Magnetic Memory (RAM) will make rebooting obsolete

great. now how will i fix my system after windows crashes?

Veneficus
08-12-2003, 09:21 PM
http://www.internetnews.com/infra/article.php/2219411

Appearantly, MRAM is due to be released sometime in 2004.

Roy Sinclair
08-12-2003, 10:07 PM
Originally posted by Veneficus
http://www.internetnews.com/infra/article.php/2219411

Appearantly, MRAM is due to be released sometime in 2004.

That article is a breath of fresh air. It looks like this memory technology has both the speed and the packaging density that'll allow it to be a true replacement for the current memory technologies. Add in it's lower power requirements (less heat in big systems and longer battery life in portable systems) and it looks like this is going to be a real big winner.

I wonder if it's too late to invest in these people?

Drakain Zeil
08-13-2003, 12:12 AM
Originally posted by joh6nn
great. now how will i fix my system after windows crashes?
LOL.

You can always invest in a nice sledge hammer ;).

Veneficus
08-16-2003, 10:01 AM
Originally posted by Roy Sinclair
I wonder if it's too late to invest in these people?

I don't know anything about investment or how that works, but these guys are looking for licensees...
http://www.btgplc.com/portfolio/MRAM.html

krycek
08-16-2003, 02:54 PM
Originally posted by Drakain Zeil
Some (most?) web sites will not get on the new PHP that is comming out because it doesn't use MySQL, they plan on SQLite (a much faster SQL), yet just about no one will re-program to fit the new PHP because they don't think its worth the effort (is it really?).

I'd just like to point out that this is incorrect.

PHP5 (which I have been involved in beta testing for some months now) still fully supports MySQL. It is, as always, up to the server administrator to configure software to works as required. For instance, PHP supports PostgreSQL, but not by default. MySQL support is NOT being removed, and also it's very opinionistic to say that SQLite is faster (are there are benchmarks showing that?)

I personally will not be changing from MySQL simply because MySQL is IMHO pretty much the best SQL server option out there. I will however be upgrading PHP on all of my servers as soon as a stable PHP5 release is out (not long left now) and I think you will find most other sysadmins will be doing the same.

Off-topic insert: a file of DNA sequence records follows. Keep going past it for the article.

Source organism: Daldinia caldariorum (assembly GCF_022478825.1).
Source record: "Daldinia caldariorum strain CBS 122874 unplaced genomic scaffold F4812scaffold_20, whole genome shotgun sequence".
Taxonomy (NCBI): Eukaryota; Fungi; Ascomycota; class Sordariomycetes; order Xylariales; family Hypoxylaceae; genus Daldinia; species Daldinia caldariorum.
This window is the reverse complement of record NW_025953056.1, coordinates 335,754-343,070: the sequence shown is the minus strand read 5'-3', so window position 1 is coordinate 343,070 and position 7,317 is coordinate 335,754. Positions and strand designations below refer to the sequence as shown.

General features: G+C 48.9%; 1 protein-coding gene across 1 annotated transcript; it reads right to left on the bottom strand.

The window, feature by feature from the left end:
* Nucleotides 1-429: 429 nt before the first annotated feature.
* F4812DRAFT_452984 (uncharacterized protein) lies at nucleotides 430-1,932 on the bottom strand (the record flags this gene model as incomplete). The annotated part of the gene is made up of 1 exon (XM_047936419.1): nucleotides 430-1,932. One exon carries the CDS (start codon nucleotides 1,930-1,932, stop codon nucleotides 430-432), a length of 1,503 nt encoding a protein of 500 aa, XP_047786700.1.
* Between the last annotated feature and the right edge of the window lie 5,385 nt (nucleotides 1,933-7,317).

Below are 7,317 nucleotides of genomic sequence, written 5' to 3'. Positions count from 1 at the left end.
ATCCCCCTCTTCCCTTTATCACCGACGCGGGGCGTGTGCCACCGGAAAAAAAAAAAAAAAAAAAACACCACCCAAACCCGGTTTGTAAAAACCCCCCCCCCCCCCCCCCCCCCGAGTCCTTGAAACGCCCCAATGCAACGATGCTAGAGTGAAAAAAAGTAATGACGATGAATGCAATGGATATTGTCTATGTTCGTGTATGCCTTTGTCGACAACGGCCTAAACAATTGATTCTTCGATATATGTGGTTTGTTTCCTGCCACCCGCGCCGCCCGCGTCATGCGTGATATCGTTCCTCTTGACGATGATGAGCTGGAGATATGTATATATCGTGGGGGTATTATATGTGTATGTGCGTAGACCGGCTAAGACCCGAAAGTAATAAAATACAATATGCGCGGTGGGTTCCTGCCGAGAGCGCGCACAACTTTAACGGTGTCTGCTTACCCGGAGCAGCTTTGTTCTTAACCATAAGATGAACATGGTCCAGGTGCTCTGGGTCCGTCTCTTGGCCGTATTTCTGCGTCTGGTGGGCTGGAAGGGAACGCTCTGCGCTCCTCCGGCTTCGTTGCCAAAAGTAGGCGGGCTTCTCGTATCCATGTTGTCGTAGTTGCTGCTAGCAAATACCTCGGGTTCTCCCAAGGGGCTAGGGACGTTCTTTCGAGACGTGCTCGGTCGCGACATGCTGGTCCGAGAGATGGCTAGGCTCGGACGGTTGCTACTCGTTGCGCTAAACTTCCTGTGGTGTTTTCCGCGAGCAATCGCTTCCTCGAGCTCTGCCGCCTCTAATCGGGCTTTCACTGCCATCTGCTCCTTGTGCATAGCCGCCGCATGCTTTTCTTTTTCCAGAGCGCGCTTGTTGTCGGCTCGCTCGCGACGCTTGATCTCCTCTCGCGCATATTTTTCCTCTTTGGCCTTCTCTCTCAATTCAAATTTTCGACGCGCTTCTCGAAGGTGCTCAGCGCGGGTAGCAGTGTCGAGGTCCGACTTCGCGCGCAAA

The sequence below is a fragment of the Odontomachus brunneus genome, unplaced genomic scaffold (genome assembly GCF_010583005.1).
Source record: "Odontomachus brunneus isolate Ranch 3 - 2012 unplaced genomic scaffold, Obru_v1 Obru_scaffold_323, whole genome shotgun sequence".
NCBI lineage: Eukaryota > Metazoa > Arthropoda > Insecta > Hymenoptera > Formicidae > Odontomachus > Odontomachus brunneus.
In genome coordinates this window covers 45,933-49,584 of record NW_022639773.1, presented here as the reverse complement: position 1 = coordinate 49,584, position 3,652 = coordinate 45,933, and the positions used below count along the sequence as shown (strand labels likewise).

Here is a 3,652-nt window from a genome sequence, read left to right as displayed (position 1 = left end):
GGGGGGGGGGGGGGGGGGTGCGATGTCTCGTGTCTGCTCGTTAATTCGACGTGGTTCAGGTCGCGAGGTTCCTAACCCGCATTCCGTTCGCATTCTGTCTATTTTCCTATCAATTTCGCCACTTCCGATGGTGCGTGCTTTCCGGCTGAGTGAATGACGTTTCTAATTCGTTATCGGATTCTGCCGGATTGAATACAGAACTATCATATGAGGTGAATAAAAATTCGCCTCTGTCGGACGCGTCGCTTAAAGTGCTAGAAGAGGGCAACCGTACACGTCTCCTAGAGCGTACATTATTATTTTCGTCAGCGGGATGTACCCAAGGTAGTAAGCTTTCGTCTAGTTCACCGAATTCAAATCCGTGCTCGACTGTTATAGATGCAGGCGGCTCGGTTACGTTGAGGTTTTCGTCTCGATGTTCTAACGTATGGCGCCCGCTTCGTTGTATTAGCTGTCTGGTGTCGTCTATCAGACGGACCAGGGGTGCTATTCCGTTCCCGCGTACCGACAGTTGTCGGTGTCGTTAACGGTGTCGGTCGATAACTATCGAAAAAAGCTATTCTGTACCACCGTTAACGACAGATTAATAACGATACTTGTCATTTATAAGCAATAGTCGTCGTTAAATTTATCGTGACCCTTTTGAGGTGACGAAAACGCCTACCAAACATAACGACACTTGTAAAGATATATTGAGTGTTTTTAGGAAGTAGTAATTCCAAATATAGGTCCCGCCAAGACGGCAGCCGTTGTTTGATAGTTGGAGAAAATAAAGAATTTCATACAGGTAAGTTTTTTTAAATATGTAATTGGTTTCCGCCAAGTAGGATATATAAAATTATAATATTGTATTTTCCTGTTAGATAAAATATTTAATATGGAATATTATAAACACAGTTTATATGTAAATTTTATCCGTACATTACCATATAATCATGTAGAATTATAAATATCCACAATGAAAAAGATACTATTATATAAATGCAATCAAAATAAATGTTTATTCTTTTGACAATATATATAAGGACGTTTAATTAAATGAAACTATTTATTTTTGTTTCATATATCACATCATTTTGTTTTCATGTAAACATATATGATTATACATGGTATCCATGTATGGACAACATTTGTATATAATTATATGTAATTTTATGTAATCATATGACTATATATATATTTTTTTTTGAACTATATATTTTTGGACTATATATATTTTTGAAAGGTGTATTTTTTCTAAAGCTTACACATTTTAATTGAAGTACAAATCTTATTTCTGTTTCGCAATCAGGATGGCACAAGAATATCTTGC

Oh yeah and CDs weren't outdated by Zip disks? Other way around... plus Zips were supposed to replace floppies... you hardly ever see them any more now, whereas the humble floppy is still here, as of course is the CD and now the DVD. And of course the other stuff about Zips that Roy said :D

MRAM is an extremely exciting technology which I feel is long overdue. As has been pointed out, the ideas behind it have been around for ages, and even working products. Hopefully these new developments will bring it to mainstream use... but although I love the idea of having all my stuff stored in high-speed memory, I doubt that hard drives will vanish anytime soon. They will most likely remain a cheap mass-storage option for quite some time.

Another thing that fascinated me was the recent work by IBM on memory crystals. Now, I read about this in New Scientist about two years ago, but I haven't got the time to search through my back issues. Basically they managed to fit shedloads of info in a crystal, and read different parts by rotating the crystal at different angles or something.

But the part that really blew my mind was that apparently the information was contained in the structure of the crystal as a whole... meaning that even if the crystal got broken, so long as it was not too bad, all the information could still be safely recovered. Amazing...

I think I have heard the same idea put forward by a sci-fi writer... I think it was in a Clarke book. He's always so ahead of his time... for instance what he said about global communications satellites decades ago, way before Sputnik even. And in The Fountains of Paradise I think it was, he describes massive towers of C60 (buckminsterfullerence) with elevators on, to go to geosynchronous orbit. Cool...

::] krycek [::

Mhtml
08-16-2003, 03:04 PM
What's all this crying about how long it takes to reboot the computer, I go to start shutdown and reboot, turn my head breifly to look at my fishies and then my computer is back to windows again. Takes a bit under 40 seconds.

Magnetic core ram does seem to be a nice idea, I'm planning on building a new system next year to take advantage of higher fsb and maybe even 64bit processors (because I can ;)) so if it shows any significant gain over current ram I may chuck some of that in.

krycek
08-16-2003, 07:01 PM
Yup I built an Opteron system last week and they rock :)

::] krycek [::

Roy Sinclair
08-18-2003, 03:31 PM
Originally posted by krycek
I think I have heard the same idea put forward by a sci-fi writer... I think it was in a Clarke book. He's always so ahead of his time... for instance what he said about global communications satellites decades ago, way before Sputnik even. And in The Fountains of Paradise I think it was, he describes massive towers of C60 (buckminsterfullerence) with elevators on, to go to geosynchronous orbit. Cool...

::] krycek [::

http://www.spaceelevator.com/ -- Not actually his idea but he was instrumental in keeping the concept alive and getting more scientists to consider it.



EZ Archive Ads Plugin for vBulletin Copyright 2006 Computer Help Forum